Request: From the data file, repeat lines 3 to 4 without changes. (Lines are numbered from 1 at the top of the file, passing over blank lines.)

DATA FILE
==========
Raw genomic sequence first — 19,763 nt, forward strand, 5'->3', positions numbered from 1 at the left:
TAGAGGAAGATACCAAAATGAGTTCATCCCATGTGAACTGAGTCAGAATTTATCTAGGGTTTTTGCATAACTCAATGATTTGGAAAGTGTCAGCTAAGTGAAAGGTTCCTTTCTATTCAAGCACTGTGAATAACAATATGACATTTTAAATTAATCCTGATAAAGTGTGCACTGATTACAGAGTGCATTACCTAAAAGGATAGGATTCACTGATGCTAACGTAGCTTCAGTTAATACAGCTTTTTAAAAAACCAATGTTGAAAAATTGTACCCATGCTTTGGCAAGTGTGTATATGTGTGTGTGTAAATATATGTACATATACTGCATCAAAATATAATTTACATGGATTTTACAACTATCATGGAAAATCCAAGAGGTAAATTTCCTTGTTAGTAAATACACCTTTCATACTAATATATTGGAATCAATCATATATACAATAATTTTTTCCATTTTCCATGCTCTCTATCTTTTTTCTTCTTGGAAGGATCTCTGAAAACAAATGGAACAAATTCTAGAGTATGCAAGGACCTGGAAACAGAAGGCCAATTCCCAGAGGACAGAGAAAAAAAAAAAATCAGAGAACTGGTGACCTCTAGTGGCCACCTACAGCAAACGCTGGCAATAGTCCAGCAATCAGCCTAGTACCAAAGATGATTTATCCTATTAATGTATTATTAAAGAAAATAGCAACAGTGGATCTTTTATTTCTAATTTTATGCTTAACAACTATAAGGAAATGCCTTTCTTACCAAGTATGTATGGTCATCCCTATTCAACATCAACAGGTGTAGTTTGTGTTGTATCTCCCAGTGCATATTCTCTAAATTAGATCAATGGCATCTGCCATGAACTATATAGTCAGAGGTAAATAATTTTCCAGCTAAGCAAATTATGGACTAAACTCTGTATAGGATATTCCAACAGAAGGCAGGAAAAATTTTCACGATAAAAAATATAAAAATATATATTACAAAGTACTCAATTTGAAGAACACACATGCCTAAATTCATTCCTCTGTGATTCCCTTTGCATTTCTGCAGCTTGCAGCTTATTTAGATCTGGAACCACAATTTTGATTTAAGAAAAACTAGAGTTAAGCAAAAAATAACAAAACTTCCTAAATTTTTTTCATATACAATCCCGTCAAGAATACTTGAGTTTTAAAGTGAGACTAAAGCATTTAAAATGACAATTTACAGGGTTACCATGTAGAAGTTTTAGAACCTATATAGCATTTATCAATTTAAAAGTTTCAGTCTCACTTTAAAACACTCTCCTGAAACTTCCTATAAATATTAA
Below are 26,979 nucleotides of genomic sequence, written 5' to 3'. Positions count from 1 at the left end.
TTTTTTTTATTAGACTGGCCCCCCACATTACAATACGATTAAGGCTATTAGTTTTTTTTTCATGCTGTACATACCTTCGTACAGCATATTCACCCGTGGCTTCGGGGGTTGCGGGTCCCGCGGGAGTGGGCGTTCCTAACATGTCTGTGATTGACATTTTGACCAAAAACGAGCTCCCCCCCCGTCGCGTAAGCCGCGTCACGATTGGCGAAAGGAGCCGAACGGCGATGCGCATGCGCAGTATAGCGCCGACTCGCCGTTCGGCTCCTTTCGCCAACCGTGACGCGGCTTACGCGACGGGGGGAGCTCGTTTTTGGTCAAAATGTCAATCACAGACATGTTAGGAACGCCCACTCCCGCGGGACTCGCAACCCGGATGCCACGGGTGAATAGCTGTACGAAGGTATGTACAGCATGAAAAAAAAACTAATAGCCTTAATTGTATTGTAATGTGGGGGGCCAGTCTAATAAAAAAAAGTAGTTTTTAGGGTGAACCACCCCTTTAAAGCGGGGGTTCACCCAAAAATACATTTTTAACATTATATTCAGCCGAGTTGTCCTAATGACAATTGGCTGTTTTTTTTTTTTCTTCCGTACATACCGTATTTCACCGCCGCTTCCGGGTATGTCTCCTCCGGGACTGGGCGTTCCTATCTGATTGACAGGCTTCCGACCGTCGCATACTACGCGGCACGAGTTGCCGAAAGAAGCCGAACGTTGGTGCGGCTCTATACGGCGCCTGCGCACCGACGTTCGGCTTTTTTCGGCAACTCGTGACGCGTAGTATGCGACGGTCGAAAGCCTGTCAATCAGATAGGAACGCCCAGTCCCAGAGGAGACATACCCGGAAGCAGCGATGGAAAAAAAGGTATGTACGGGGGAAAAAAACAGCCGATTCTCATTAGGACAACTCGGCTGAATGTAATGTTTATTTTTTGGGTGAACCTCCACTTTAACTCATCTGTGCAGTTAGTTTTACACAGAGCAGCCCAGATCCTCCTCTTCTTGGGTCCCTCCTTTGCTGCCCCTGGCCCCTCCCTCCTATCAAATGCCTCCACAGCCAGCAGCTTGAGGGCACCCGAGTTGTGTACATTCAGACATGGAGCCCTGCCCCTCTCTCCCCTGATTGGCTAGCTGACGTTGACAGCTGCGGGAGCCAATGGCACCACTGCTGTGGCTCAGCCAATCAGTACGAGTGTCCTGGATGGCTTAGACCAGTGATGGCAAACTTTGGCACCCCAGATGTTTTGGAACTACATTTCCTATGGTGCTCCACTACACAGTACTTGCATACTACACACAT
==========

Below are 26,979 nucleotides of genomic sequence, written 5' to 3'. Positions count from 1 at the left end.
TTTTTTTTATTAGACTGGCCCCCCACATTACAATACGATTAAGGCTATTAGTTTTTTTTTCATGCTGTACATACCTTCGTACAGCATATTCACCCGTGGCTTCGGGGGTTGCGGGTCCCGCGGGAGTGGGCGTTCCTAACATGTCTGTGATTGACATTTTGACCAAAAACGAGCTCCCCCCCCGTCGCGTAAGCCGCGTCACGATTGGCGAAAGGAGCCGAACGGCGATGCGCATGCGCAGTATAGCGCCGACTCGCCGTTCGGCTCCTTTCGCCAACCGTGACGCGGCTTACGCGACGGGGGGAGCTCGTTTTTGGTCAAAATGTCAATCACAGACATGTTAGGAACGCCCACTCCCGCGGGACTCGCAACCCGGATGCCACGGGTGAATAGCTGTACGAAGGTATGTACAGCATGAAAAAAAAACTAATAGCCTTAATTGTATTGTAATGTGGGGGGCCAGTCTAATAAAAAAAAGTAGTTTTTAGGGTGAACCACCCCTTTAAAGCGGGGGTTCACCCAAAAATACATTTTTAACATTATATTCAGCCGAGTTGTCCTAATGACAATTGGCTGTTTTTTTTTTTTCTTCCGTACATACCGTATTTCACCGCCGCTTCCGGGTATGTCTCCTCCGGGACTGGGCGTTCCTATCTGATTGACAGGCTTCCGACCGTCGCATACTACGCGGCACGAGTTGCCGAAAGAAGCCGAACGTTGGTGCGGCTCTATACGGCGCCTGCGCACCGACGTTCGGCTTTTTTCGGCAACTCGTGACGCGTAGTATGCGACGGTCGAAAGCCTGTCAATCAGATAGGAACGCCCAGTCCCAGAGGAGACATACCCGGAAGCAGCGATGGAAAAAAAGGTATGTACGGGGGAAAAAAACAGCCGATTCTCATTAGGACAACTCGGCTGAATGTAATGTTTATTTTTTGGGTGAACCTCCACTTTAACTCATCTGTGCAGTTAGTTTTACACAGAGCAGCCCAGATCCTCCTCTTCTTGGGTCCCTCCTTTGCTGCCCCTGGCCCCTCCCTCCTATCAAATGCCTCCACAGCCAGCAGCTTGAGGGCACCCGAGTTGTGTACATTCAGACATGGAGCCCTGCCCCTCTCTCCCCTGATTGGCTAGCTGACGTTGACAGCTGCGGGAGCCAATGGCACCACTGCTGTGGCTCAGCCAATCAGTACGAGTGTCCTGGATGGCTTAGACCAGTGATGGCAAACTTTGGCACCCCAGATGTTTTGGAACTACATTTCCTATGGTGCTCCACTACACAGTACTTGCATACTACACACAT